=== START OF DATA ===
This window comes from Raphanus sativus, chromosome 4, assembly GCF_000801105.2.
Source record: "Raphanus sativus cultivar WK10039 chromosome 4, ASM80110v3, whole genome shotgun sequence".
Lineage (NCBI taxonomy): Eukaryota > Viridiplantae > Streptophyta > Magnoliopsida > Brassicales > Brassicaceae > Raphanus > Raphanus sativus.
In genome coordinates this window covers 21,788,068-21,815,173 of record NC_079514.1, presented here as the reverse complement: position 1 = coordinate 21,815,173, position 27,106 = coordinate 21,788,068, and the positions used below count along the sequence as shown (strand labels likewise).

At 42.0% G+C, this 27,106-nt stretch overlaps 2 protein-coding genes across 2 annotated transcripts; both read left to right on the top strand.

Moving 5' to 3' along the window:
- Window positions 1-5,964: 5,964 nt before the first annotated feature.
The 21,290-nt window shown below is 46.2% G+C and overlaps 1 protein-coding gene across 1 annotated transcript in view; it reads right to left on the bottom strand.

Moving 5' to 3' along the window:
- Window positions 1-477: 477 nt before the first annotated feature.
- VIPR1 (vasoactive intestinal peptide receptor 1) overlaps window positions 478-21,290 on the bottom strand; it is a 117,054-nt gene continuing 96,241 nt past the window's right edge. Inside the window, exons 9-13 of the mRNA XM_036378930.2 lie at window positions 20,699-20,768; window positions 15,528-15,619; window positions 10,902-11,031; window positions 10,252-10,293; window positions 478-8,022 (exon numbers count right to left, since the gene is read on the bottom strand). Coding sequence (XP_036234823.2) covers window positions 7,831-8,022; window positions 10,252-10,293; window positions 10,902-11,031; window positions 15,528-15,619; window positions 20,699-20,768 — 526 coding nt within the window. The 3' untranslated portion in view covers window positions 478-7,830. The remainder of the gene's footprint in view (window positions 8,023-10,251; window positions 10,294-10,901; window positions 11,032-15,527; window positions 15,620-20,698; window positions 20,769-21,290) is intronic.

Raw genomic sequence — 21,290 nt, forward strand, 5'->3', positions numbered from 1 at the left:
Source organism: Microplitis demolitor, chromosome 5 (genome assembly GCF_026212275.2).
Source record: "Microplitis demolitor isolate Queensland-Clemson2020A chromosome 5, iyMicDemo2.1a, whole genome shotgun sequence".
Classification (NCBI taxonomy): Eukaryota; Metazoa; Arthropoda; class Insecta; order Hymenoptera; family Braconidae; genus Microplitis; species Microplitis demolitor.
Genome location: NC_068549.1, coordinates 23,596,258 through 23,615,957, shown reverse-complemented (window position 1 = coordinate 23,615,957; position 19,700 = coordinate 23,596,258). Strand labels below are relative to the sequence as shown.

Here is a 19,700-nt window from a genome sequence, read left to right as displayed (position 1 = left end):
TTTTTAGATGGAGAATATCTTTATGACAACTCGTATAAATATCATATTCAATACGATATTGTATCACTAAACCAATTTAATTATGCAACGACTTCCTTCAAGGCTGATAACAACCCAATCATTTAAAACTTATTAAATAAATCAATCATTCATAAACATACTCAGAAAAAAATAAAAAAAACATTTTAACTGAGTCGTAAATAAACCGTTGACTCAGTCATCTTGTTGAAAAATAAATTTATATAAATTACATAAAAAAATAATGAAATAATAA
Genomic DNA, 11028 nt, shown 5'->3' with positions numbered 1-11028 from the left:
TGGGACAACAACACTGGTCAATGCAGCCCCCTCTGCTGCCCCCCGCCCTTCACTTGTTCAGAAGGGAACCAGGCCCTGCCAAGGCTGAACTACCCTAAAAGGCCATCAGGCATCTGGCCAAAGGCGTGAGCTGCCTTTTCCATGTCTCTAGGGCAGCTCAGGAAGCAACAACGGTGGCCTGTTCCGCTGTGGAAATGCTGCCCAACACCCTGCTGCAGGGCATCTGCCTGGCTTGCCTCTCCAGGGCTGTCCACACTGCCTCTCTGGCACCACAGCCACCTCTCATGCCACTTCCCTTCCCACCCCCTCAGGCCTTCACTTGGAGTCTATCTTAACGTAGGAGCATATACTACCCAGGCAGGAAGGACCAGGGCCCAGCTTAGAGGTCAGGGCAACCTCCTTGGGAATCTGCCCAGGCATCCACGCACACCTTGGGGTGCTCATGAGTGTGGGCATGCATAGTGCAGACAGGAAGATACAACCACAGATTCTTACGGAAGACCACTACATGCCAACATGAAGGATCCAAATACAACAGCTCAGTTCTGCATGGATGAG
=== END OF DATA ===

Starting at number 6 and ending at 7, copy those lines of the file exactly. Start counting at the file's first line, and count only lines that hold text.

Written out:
Moving 5' to 3' along the window:
- Window positions 1-5,964: 5,964 nt before the first annotated feature.